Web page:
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San Francisco’s Joan Torres’s All Is Fused is back with another powerful selection of Progressive Latin Jazz. Their fourth album, Revolution is set to be released later this month, and here, the focus as always is clearly on Torres’s virtuosic, continually innovating bass playing. It forms the bedrock of every song, and it is the focus around which the other instruments improvise. Torres actually ditched his traditional Fender Jazz Bass for different basses instead, forcing him out of his comfort zone, and it adds to the feeling that Revolution not only builds on their previous albums but considerably shakes up their sound as well.
Each song demands your complete attention, because although the band always maintains a high level of ingenuity and intensity to their playing, they allow themselves the space and breathing room for their sound to slowly unfold. “Moving Mountain” for example is their longest track at eleven minutes long, but half of that is spent building it up or moving the mountain, so to speak. Songs like “Barriers” and “Rebellion” sound as if King Crimson recorded a lost jazz album, and the last track “Finale” feels like an emotional, pronounced culmination of what the band has been working toward for four albums.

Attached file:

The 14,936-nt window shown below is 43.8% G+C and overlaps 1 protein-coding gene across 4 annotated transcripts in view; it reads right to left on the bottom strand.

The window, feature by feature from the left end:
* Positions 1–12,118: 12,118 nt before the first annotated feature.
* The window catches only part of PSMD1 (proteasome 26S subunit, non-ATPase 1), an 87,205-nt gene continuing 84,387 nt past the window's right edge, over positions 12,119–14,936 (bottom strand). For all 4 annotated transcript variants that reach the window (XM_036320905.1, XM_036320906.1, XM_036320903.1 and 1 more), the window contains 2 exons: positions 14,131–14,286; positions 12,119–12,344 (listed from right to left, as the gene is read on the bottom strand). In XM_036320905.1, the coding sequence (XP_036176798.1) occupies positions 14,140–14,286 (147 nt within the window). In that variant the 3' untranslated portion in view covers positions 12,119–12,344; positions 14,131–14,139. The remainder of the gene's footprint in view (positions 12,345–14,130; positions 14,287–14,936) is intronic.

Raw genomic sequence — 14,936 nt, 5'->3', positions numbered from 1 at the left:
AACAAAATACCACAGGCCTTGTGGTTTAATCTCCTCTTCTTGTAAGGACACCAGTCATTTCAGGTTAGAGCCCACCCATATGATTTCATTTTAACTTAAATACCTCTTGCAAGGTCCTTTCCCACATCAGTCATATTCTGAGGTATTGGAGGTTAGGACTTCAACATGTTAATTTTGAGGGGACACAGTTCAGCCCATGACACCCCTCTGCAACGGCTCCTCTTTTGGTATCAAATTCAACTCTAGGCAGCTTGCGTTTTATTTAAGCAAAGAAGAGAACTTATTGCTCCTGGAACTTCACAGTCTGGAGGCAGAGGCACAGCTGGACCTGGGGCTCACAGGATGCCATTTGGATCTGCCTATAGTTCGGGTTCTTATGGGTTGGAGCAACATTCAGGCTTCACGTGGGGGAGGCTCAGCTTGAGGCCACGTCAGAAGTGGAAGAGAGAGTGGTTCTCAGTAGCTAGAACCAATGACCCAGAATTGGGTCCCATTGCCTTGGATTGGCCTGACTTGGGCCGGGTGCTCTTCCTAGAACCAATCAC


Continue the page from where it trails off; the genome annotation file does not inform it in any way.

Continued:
Whether Revolution is a beginning of something new, an ending of the band’s old style, or a transition between the two, it certainly remains Torres’s most finely executed statement yet, and ends with the exciting open question of what will follow.
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